As I have mentioned in previous articles, I prefer the large-frame Alice Pack of the US Army, the one I have been using for many decades, now. It is both sturdy and affordable, and can meet a person’s needs from a training and a survival perspective. That mentioned, it is up to you to find one that feels both comfortable and offers you the support you need to be able to move on the road or cross-country with weight on your back.
Don’t road march cold: you need to take the time to do some light calisthenics to warm your muscles up prior to the physical exertion. The weight you will tote with you will vary according to your abilities and physical condition, as well as the needs of the exercise. It is a training event: you need to keep it as such and hold it in that regard. You need proper footgear and comfortable clothing, as well as a water supply. You need to prepare for it the night before, with a good meal and plenty of rest and fluids prior to your start.
Your stretches can include (but not be limited to) the side-straddle hop (referred to as “jumping jacks,”) as well as half-squats, squats, hamstring and calf stretches, and so forth. I prefer boots to support my ankles, although I have seen many people using tennis shoes and hiking shoes. Whatever your preference, as long as it gives your arch the support it needs.
Start out small, with a lighter amount of weight. That will be on you to gauge. Start by doing a mile, and then work your way up. A good conservative plan for a road marching “schedule” can be one per week with lighter weights and shorter distances. As you “work your way up” you’ll want to make the road marches less frequent. The reason being is you don’t want to damage yourself with a potential stress fracture or a hairline fracture from continuously pounding the pavement with your feet and heavy weight on the shoulders. Shin splints are a common occurrence over time, as well.
Medically, they’re referred to as MTSS (medial tibial stress syndrome), and are pains within the connective muscle and tissue surrounding your knee and the outside of your tibia. It is a chronic “dull” aching feeling that arises in about 15 to 20% of people who run, walk, or (in this case) march long distances. Ice packs and rest can enable you to recover in a short period of time. For any question of it, consult with your physician if the problem persists.
The road marches will strengthen your legs and back, and also develop your cardiovascular capabilities. You should time every one of them, and attempt gains each time you undertake a march. Gains would take the form of quicker times, or more weight carried. You have to do it gradually. Eventually, your end goal is to carry what you normally would in a rucksack if the SHTF and you were out in the woods. Cross-country is markedly different from doing it on the side of the road due to the uneven terrain as well as other factors, such as water, thick vegetation, an abundance of rocks, etc.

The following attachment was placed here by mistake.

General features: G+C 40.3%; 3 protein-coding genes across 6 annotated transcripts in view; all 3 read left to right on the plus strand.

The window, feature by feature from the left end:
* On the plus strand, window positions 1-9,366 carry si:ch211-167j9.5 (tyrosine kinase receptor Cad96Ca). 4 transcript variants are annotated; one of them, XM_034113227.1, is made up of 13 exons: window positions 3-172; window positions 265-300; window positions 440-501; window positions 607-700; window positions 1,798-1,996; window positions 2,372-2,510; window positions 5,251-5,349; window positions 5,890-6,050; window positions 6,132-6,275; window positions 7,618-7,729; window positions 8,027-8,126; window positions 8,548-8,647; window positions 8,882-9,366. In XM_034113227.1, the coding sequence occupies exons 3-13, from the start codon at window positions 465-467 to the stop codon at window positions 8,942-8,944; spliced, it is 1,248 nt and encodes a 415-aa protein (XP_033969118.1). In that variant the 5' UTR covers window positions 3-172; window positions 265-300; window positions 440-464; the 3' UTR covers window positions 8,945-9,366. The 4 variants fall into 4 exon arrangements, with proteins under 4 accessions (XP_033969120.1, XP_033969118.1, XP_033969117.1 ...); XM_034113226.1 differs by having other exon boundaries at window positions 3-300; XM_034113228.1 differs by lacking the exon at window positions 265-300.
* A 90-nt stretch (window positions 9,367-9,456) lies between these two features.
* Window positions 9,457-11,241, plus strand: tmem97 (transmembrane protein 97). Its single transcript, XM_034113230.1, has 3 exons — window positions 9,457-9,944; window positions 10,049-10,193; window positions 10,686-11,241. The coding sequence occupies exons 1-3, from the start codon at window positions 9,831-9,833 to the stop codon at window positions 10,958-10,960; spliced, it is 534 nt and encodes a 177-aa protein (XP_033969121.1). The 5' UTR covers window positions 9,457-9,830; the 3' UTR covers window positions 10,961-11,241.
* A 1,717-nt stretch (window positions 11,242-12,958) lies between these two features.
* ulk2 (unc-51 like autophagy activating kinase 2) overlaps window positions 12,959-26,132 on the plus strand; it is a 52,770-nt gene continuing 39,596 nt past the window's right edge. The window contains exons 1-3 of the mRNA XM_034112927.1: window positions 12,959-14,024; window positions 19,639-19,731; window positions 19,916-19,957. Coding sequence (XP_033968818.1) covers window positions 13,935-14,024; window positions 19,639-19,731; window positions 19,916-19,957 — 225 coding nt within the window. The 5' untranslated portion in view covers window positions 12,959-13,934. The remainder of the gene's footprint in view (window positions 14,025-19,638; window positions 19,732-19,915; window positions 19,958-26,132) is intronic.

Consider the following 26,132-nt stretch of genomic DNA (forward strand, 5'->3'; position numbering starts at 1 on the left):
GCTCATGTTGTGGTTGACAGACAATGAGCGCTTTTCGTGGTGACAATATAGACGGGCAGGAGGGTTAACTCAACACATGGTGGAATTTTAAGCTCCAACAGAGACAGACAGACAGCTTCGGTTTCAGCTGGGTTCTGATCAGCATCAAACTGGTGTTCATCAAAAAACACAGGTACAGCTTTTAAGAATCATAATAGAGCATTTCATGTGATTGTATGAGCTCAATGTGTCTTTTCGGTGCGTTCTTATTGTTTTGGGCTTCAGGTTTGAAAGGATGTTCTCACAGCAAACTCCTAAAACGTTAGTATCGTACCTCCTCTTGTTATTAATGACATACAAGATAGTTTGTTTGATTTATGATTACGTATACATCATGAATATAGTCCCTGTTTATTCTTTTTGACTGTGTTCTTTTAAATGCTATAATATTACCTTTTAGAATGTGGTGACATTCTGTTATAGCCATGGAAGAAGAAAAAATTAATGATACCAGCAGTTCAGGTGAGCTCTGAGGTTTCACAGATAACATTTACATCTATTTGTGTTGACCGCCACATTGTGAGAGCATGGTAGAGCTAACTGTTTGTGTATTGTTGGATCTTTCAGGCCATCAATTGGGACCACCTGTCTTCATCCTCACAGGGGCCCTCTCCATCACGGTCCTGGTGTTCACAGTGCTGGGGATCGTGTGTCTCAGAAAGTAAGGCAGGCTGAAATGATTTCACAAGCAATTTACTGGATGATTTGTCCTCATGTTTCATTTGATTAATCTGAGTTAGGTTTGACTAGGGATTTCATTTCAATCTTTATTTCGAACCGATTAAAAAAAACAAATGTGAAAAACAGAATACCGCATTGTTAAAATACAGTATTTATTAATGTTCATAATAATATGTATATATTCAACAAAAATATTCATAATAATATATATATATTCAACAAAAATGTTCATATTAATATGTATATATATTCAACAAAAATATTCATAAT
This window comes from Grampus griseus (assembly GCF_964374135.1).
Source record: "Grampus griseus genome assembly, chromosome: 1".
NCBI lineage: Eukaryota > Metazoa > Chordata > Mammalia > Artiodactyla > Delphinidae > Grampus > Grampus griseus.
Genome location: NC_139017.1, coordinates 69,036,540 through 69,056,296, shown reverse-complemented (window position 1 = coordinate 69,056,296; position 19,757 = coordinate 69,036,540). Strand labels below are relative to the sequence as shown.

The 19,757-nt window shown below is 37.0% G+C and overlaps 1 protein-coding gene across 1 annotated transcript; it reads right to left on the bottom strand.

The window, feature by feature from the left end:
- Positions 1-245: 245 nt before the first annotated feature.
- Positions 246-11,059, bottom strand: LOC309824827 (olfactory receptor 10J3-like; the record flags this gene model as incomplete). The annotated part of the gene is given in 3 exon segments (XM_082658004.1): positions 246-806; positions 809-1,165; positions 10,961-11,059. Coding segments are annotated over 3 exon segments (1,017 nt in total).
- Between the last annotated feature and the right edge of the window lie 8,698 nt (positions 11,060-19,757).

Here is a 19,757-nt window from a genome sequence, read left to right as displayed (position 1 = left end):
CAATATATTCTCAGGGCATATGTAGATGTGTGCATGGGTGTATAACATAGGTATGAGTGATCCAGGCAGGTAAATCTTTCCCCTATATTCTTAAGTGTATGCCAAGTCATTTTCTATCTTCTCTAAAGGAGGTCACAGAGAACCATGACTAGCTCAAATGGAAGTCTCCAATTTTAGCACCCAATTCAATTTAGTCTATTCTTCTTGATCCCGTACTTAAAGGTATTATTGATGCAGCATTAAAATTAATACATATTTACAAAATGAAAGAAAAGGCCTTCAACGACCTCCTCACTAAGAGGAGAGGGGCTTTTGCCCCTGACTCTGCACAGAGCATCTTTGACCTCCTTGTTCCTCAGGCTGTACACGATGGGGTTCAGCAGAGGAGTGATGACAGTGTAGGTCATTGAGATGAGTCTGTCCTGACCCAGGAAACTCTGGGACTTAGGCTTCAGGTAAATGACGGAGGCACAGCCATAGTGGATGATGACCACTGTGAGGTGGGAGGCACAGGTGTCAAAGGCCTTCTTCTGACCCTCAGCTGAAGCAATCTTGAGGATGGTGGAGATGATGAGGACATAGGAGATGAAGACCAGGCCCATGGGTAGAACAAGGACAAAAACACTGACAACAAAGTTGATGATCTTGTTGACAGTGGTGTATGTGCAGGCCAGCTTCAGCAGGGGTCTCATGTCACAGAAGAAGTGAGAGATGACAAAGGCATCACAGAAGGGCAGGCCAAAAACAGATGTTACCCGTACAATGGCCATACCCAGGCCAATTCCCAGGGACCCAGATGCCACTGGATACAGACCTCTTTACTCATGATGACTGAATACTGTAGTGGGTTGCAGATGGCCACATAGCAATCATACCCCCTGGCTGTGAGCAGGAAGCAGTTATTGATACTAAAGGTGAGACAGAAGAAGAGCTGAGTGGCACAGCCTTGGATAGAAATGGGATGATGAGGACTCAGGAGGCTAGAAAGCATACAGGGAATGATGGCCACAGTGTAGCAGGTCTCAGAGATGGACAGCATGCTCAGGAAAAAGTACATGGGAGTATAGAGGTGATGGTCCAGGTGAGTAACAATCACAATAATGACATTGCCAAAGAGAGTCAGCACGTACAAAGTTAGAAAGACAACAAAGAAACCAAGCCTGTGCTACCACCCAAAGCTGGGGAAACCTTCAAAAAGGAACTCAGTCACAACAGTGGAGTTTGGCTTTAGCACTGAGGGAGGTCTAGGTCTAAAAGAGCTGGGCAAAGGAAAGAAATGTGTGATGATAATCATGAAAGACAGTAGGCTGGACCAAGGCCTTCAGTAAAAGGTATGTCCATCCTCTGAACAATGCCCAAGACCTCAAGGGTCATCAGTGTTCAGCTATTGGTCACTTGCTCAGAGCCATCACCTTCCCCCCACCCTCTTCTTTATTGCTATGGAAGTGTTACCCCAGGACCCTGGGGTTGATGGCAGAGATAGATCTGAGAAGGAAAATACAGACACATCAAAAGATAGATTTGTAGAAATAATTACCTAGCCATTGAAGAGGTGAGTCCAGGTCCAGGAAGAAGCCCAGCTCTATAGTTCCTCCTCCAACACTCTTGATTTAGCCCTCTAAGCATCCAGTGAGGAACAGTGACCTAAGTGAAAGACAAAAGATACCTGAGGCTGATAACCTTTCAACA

Weather is also a factor, and in the warmer months great care must be taken to ensure you don’t dehydrate yourself. Remember: thirst is a late sign of dehydration, and means you’re already depleted when you feel thirsty. It would also be good to undertake these marches with a partner, so that if an emergency arises you have someone with you to rely upon for first aid or to go for help.
Your endurance will improve with time, and it also takes adjustment for your feet to become accustomed to both your pace and the work. It is an excellent lower-body exercise that still manages to work your upper body. It requires discipline, determination, and preparation to accomplish. Eventually you will see results, and can road march 2 to 4 times per month successfully as part of your physical regimen.
Remember to take account of the water you will carry when you initially weigh your rucksack. You can pick up a good fishing and game scale that will enable you to find out exactly how much you tote. Try it out. It is cost effective and will give you some good results. Happy rucking! JJ out!
Jeremiah Johnson is the Nom de plume of a retired Green Beret of the United States Army Special Forces (Airborne). Mr. Johnson was a Special Forces Medic, EMT and ACLS-certified, with comprehensive training in wilderness survival, rescue, and patient-extraction. He is a Certified Master Herbalist and a graduate of the Global College of Natural Medicine of Santa Ana, CA. A graduate of the U.S. Army’s survival course of SERE school (Survival Evasion Resistance Escape), Mr. Johnson also successfully completed the Montana Master Food Preserver Course for home-canning, smoking, and dehydrating foods.
Mr. Johnson dries and tinctures a wide variety of medicinal herbs taken by wild crafting and cultivation, in addition to preserving and canning his own food. An expert in land navigation, survival, mountaineering, and parachuting as trained by the United States Army, Mr. Johnson is an ardent advocate for preparedness, self-sufficiency, and long-term disaster sustainability for families. He and his wife survived Hurricane Katrina and its aftermath. Cross-trained as a Special Forces Engineer, he is an expert in supply, logistics, transport, and long-term storage of perishable materials, having incorporated many of these techniques plus some unique innovations in his own homestead.
Mr. Johnson brings practical, tested experience firmly rooted in formal education to his writings and to our team. He and his wife live in a cabin in the mountains of Western Montana with their three cats.
This information has been made available by Ready Nutrition